In time, this Charcoal Generation, their ways and the new economy that they will inevitably helm, will dictate the new norms of social and business conduct when their day comes. In fact, the following young trailblazers have already begun terraforming global economic landscapes; diamonds that have emerged from the Charcoal Generation.
They are feisty, they are female and they are at the forefront. Like the hardy pioneers that ventured into unknown territory to blaze a trail through sacrifice and sheer grit, these steadfast lasses know what it takes to start from the bottom up.
Stephanie Chai – Founder of The Luxe Nomad
At 33, Ms Stephanie Chai has transformed the face of independent travel. Her company, The Luxe Nomad, has thrived in the competitive male dominated world of tech start-ups to beat her rivals by offering luxury resort and hotel stays at reduced prices. Since its incorporation in 2012, the company’s revenue grew 34% after the first year, and doubling within the next two years.
Despite the challenges, Stephanie invested all of her savings from her previous career and worked from the bottom up by burning shoe leather and building strong business networks internationally which contributed to her company’s success. Eventually after 3 years of building her operation up from scratch, venture capitalists took note and pumped in a sizable investment.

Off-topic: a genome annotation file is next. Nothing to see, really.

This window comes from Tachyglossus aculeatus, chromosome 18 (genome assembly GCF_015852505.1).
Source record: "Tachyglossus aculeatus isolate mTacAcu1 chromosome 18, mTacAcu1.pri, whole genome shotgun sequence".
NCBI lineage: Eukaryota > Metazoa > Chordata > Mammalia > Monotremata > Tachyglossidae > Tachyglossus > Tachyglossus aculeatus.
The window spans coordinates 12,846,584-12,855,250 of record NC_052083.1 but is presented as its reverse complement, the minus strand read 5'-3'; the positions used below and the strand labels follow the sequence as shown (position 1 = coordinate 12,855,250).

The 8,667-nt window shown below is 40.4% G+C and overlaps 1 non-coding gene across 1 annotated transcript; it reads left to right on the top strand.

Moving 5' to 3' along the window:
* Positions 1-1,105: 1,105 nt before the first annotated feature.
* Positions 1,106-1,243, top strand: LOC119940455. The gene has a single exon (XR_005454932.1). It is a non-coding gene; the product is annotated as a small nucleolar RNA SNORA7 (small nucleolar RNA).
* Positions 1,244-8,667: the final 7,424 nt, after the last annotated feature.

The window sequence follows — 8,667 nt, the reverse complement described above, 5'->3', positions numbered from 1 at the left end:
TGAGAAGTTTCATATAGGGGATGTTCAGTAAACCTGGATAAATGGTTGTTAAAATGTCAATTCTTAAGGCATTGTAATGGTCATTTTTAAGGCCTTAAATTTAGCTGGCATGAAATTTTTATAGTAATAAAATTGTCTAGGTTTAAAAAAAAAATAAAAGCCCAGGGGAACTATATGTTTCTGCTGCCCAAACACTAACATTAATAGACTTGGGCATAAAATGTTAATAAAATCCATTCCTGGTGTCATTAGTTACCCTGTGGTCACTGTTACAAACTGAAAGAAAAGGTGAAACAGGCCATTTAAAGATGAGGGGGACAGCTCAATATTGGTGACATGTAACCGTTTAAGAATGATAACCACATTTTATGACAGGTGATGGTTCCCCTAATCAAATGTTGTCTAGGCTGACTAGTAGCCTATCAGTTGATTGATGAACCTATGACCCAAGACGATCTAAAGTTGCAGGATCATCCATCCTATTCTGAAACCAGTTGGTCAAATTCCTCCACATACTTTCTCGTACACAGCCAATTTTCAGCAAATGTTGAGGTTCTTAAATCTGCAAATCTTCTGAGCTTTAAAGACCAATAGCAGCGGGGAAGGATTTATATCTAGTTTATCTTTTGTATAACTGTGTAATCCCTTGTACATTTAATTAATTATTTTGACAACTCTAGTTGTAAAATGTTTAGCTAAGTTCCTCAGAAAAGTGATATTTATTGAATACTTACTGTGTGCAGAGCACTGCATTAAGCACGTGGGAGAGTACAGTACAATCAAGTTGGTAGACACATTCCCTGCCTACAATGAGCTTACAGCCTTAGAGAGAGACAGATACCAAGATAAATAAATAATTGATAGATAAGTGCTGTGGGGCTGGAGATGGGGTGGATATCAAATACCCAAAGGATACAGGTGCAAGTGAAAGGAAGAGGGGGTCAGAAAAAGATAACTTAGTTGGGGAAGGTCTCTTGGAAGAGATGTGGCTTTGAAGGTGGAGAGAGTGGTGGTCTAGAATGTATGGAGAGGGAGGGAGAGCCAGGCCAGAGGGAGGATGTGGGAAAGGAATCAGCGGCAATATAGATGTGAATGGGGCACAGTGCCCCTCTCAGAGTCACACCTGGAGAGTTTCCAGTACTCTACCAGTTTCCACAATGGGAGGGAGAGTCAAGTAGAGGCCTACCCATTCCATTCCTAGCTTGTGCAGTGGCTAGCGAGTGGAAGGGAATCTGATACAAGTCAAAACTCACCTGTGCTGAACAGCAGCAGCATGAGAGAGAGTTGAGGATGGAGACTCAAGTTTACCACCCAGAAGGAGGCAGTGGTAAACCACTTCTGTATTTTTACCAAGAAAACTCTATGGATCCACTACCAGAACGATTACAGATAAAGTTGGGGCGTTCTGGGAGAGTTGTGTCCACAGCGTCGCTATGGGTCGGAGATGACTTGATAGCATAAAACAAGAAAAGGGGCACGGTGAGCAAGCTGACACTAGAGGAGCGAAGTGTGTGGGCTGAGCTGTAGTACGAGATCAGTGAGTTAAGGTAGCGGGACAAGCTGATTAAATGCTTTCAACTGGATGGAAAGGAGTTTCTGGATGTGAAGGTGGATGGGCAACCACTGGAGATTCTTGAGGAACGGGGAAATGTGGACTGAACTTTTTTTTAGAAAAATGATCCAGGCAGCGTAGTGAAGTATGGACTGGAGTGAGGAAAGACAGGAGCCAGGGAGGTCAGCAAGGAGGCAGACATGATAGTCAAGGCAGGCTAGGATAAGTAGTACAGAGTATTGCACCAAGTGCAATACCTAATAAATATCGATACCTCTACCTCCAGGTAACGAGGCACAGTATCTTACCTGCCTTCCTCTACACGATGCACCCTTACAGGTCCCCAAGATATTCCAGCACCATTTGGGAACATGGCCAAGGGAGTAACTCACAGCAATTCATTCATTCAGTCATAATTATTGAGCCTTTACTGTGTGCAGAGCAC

Features in Bloomberg, Esquire, Vogue, Elle and other media outlets soon followed; a strong show of affirmation that Stephanie was on the right track.
Krystal Choo – Founder of Wander
Treading into uncharted waters, companion-less globetrotter – Krystal Choo, now 28, created an app to link single travelers to one another. Called Wander, it is akin to a matchmaking service but for those looking for similar minded travel companions, not lifelong romantic ones.
Today, the service operates in 56 cities, with the United States forming its largest market. It also raised half a million U.S. dollars in seed money and accumulated 25,000 members within the first month of operations.
Lim Qing Ru – Founder of Zopim
Hitting the nail on widening chasm of reliable customer support and growing preference for online chat interfaces, Zopim was created. Founder, Ms. Lim Qing Ru, 31, and her partners worked tirelessly for 2 years on a monthly salary of SG $500 to grow their company that provided an online help-desk service to clients.
This grit and perseverance paid off in 2012 when revenues grew to SG $ 1,000,000 on a client base of 400,000 international clients. 2 years later, they hit the jackpot when the company was acquired by a San Francisco based company for SG $ 40,000,000.
Malala Yousafzai – The youngest-ever Nobel Prize laureate
Malala Yousafzai isn’t quoted in business magazines or lauded in most listicles on the web. However, like her peers on this list, she inspires the common man with uncommon valor – a quality hardly ever accused to be lacking in “The Greatest Generation” (referring to the strawberry generation). At age 19 this year, she is already a Nobel Prize Laureate campaigning for human rights, particularly in the area of education for females in less privileged or developed societies. She has endured social rejection and assassination attempts but still remains resolute.
As these tender standard bearers have proven, do they as a generation, deserve the callous moniker? It seems that not all tender fruit have thin skins and those that do can grow callouses with repeated abrasion. While others have proven to be hidden gemstones under a surface of coal.